Housekeeping: A metaphor for church leadership

It’s time for us to start thinking about who will do the housekeeping for the next twelve months. Many churches call these people ‘deacons.’ The word comes from the Greek diakonos, which means ‘one who serves.’ We sometimes call it ‘church leadership’, but it’s a funny sort of leadership. It’s low status, usually thankless, and only noticed when it’s not being done: like housekeeping; and, like housekeeping, many of the tasks are mundane and require no special expertise beyond a deep willingness to serve. And, like housekeeping, it takes time each week to keep things ticking over. This is what it involves:

  • Organising the household’s calendar
  • Managing the household’s finances
  • Caring for the physical space (when we use it)
  • Communicating with other members of the household
  • Consulting with other members of the household on matters pertaining to them
  • Nurturing the growth of young people into increasingly responsible agents
  • Ensuring the needs of the most vulnerable are kept front and centre
  • Encouraging members of the household to contribute to the common life
  • Encouraging members of the household in their endeavours in the wider world
  • Keeping the household running smoothly and harmoniously, including working through conflict when it arises
  • Discerning new ways of being together and in the world in response to changing circumstances
  • Hosting or co-hosting household gatherings, from time to time
  • Praying for the household
  • Taking responsibility for one’s own spiritual and emotional health
  • In all these activities, sharing responsibility, working together, trusting God, embodying Christ and following the Spirit’s lead

The work may not be glamorous, but it’s essential if the household is to thrive. In Acts 6:1-7, the early church experienced conflict. The apostles were so busy preaching and teaching that they became sloppy about the housekeeping, and vulnerable Gentile widows were overlooked in the distribution of food. So the apostles asked the congregation to name people ‘full of the Spirit and wisdom’ who could be trusted to run the household while they got on with preaching the word. Individuals were named and commissioned and so, the story tells us, ‘the word of God spread and the number of disciples … grew rapidly.’ In other words, a well-run household of faith which embodied justice, harmony and care for the most vulnerable was as important to the witness and growth of the church as the apostles’ preaching.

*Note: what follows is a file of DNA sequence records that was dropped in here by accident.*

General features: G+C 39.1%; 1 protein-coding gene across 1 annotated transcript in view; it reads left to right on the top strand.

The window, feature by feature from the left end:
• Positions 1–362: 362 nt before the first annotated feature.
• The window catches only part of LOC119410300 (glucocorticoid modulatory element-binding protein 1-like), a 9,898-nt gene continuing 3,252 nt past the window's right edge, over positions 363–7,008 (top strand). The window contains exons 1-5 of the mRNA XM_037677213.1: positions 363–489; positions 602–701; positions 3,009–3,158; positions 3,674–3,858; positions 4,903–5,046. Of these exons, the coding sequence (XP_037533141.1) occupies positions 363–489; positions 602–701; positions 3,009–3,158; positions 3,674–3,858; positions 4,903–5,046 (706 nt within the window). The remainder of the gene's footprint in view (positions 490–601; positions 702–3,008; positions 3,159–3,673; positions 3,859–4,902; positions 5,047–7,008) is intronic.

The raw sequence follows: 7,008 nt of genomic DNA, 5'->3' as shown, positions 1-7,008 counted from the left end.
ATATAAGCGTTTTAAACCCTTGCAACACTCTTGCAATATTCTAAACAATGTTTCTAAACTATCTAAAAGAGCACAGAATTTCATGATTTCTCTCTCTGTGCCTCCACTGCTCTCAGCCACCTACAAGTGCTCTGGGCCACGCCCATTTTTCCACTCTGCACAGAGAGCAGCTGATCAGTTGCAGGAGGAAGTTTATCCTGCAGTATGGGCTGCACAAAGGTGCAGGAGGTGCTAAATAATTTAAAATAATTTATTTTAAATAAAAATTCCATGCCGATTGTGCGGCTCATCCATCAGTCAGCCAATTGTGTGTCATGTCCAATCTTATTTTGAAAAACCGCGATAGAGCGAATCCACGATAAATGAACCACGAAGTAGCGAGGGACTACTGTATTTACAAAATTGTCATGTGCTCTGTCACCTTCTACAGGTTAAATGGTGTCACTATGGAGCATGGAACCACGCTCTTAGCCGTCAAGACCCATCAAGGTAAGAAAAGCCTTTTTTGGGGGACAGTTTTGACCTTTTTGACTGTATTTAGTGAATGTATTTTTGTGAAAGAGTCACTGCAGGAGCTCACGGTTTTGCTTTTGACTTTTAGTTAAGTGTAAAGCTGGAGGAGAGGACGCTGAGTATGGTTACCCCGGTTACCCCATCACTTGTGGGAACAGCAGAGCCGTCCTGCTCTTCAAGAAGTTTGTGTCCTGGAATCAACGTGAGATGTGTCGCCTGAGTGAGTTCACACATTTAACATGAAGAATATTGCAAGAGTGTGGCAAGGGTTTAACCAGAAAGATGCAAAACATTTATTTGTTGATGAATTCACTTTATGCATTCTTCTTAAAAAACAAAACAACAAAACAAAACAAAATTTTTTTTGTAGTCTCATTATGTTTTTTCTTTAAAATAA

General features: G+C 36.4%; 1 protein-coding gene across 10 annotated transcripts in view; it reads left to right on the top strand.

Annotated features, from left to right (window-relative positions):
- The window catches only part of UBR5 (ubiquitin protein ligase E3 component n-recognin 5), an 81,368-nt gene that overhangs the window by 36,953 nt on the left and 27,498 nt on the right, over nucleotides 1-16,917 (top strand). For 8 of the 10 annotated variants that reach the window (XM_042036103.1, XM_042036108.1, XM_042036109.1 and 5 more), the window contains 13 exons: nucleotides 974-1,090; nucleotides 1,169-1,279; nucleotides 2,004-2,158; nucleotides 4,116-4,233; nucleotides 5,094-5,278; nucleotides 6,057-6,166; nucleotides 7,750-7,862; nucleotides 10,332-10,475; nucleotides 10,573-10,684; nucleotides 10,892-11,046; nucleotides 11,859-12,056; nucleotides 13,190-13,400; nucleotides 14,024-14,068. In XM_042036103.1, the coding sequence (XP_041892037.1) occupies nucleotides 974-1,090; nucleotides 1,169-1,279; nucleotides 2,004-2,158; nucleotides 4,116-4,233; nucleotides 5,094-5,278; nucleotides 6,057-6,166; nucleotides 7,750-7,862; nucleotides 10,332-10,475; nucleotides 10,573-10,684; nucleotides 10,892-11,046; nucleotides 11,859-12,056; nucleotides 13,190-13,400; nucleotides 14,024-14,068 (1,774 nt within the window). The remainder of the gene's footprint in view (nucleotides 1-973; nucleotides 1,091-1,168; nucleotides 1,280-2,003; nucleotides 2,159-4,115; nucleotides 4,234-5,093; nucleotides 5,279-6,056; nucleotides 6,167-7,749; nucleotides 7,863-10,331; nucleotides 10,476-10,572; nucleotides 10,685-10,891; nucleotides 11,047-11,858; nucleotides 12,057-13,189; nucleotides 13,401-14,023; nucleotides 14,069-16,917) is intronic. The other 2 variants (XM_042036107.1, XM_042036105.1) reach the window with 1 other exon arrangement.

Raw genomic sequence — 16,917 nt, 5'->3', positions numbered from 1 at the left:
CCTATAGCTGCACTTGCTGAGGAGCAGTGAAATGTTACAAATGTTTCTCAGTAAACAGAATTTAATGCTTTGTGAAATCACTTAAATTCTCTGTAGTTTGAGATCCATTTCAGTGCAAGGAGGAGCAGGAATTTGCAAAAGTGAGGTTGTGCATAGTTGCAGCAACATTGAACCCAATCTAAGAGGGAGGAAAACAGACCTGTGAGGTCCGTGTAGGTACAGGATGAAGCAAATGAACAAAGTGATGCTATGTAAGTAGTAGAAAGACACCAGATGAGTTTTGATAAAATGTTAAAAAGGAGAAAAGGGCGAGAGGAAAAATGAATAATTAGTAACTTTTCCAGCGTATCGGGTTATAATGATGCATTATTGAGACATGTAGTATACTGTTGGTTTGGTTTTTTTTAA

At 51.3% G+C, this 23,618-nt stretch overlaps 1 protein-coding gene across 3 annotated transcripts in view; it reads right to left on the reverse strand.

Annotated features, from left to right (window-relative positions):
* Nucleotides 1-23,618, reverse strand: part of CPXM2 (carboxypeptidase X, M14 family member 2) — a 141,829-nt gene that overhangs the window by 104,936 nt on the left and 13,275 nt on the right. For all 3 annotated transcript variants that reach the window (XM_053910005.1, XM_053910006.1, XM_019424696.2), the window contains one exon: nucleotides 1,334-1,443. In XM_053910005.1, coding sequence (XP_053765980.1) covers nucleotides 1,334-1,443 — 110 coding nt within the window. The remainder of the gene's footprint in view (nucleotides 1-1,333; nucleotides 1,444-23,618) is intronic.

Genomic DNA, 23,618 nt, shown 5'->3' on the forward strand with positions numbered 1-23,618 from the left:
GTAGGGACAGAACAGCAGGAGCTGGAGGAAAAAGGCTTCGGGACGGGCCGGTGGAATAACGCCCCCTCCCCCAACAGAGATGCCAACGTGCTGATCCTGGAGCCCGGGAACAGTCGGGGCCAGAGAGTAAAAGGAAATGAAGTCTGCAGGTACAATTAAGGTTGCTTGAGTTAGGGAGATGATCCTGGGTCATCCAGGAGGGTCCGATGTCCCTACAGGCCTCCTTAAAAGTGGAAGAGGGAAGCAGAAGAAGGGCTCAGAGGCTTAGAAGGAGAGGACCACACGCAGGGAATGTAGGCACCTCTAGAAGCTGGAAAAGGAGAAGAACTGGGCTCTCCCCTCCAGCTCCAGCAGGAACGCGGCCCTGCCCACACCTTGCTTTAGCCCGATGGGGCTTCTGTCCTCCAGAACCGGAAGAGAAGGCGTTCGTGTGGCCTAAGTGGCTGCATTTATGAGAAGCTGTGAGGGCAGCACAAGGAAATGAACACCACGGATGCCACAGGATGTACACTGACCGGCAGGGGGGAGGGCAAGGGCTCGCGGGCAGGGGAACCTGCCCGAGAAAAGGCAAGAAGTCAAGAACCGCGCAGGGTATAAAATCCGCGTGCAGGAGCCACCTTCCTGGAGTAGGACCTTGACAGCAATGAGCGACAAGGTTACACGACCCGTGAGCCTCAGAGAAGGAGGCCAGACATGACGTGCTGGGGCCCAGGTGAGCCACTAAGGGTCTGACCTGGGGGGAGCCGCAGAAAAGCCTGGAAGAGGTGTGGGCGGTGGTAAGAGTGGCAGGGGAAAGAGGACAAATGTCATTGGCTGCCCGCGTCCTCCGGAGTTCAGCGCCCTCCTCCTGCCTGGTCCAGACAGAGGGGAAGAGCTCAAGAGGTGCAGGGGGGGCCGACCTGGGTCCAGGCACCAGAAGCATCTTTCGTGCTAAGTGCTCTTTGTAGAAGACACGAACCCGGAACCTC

Of course, the wisdom to run the household of faith is not the wisdom of the world: and so congregational housekeepers face special challenges. They will feel pressured by human ideas of money, time, KPI’s, growth, success, and so on; and they will be tempted to lead out of their expertise. However, ‘the wisdom of this world is foolishness with God,’ writes Paul (1 Cor. 3:19): and so the call is to make decisions based on Biblical reflection, prayer, and the whiff of the spirit, which often looks and feels a bit foolish.

Becoming a housekeeper is certainly a responsibility. But for those who set aside the time, it is also an opportunity to drink deeply from the well which sustains us as the group gathers in Christ’s name, reflects on Scripture, prays together, engages in the struggle between dominant culture and God’s kingdom, makes and enacts decisions by faith, and helps dream God’s new community into being. Taken seriously, it promises growth both for yourself and for the life and witness of the church.

Given this, is congregational housekeeping something you could commit to for the next twelve months? Or is there someone ‘full of the Spirit and wisdom’ who you would trust with our housekeeping? If so, consider making a nomination. A formal call for nominations will go out on 26 July, to be received by 2 August: but please start thinking and praying now.

And if you find the idea of housekeeping repulsive, then you are sensing the revulsion that Jesus’ first male disciples felt at being instructed to serve. In Mark’s gospel, only Jesus, angels and women are described as serving or ministering: but the invitation was always there for the men, too, and it still is. Or, in our context, let us say it is open not only to people with low status, but to people with high status, too, as long as they are able to set aside their status and work, not in their own strength, but in God’s. You can read a reflection on ministry and service here.

Peace,
Alison

Emailed to Sanctuary, 24 June 2020 © Alison Sampson, 2020. Image credit: Tim Mossholder on Unsplash.

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